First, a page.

What is the Artemis Program?
NASA is committed to landing American astronauts, including the first woman and the next man, on the Moon by 2024. To accomplish this, the agency is implementing the Artemis lunar exploration program, which will require a vast array of new and innovative technologies. The Artemis program seeks to establish sustainable missions by 2028. The technological breakthroughs and knowledge gained from building a presence on the Moon, will be leveraged to help NASA take the next giant leap – sending astronauts to Mars. 

How Will We Get to the Moon?
NASA will use the Space Launch System, a powerful new rocket, to send astronauts aboard the Orion spacecraft.  Astronauts will dock Orion at the Gateway and then transfer to a human landing system that will provide expeditions to the surface of the Moon. Astronauts will return to the orbital outpost to board Orion again before returning safely to Earth.

What Will NASA Do on the Moon?
NASA will explore the surface of the Moon with both human and robotic explorers.  The agency will send astronauts to new locations on the moon, including its South Pole.  Some key goals are to:

--> Find and use water and other critical resources needed for long-term exploration

--> Investigate the Moon’s mysteries and learn more about our earth and the universe

--> Learn how to live and operate on the surface of another celestial body where astronauts are just three days from home

--> Prove the technologies we need before sending astronauts on missions to Mars, which can take up to three years roundtrip

When Will all of this Happen
By 2021 NASA will send a suite of science instruments and technology demonstrations to the lunar surface via commercial Moon deliveries NASA will fly two missions around the Moon to test its deep space exploration systems. The agency is working toward launching Artemis I, an uncrewed flight to test the SLS and Orion spacecraft together, Artemis II will feature the first SLS and Orion test flight with crew. Artemis III will land astronauts on the Moon by 2024 and about once a year thereafter.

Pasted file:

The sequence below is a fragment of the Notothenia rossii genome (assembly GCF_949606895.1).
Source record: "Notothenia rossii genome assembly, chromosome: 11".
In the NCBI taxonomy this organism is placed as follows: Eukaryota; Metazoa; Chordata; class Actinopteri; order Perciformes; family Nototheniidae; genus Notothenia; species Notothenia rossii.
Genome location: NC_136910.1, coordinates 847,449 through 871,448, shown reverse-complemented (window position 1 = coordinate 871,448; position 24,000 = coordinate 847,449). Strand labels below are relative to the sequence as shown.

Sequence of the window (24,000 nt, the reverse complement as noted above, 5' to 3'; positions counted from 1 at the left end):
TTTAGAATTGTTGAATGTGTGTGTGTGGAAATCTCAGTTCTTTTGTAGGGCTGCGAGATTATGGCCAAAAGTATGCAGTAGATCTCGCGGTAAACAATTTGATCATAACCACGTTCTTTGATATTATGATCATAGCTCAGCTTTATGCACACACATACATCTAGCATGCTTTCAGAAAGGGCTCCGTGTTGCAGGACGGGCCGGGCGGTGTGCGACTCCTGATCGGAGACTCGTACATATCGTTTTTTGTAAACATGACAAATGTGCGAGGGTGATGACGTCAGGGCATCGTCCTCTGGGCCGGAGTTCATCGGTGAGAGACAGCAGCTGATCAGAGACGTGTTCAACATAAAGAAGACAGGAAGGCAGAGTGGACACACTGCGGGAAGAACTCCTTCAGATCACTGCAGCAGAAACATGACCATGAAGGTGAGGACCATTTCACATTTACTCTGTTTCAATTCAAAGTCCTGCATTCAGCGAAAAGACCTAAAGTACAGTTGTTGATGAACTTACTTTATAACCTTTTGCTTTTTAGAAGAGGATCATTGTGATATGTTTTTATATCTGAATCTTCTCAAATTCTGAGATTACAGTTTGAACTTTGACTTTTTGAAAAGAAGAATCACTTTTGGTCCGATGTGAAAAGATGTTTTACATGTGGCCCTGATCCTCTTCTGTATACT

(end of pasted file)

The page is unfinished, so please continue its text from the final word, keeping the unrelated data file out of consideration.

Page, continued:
How does NASA MINDS support Artemis?
Artemis presents the potential to inspire the next generation of technicians, researchers, engineers, and scientists.  Most importantly, involving college and university students in the specific technologies that are both relevant to and needed by Artemis, provides pathways for these students to enter the NASA / aerospace workforce.  In addition, NASA MINDS believes that the work undertaken by students has the potential to uncover unique ideas, accelerate innovation, and aid in technological breakthroughs. 

The beauty of NASA MINDS is found in its broad based approach.  Instead of telling students what technology to work on, it lets student teams determine what technology they want to explore.  The only constraint is that the technology and the goals of the team’s project must tie back to the technologies needed for Artemis.  Please visit our Spec Sheets page for specific examples.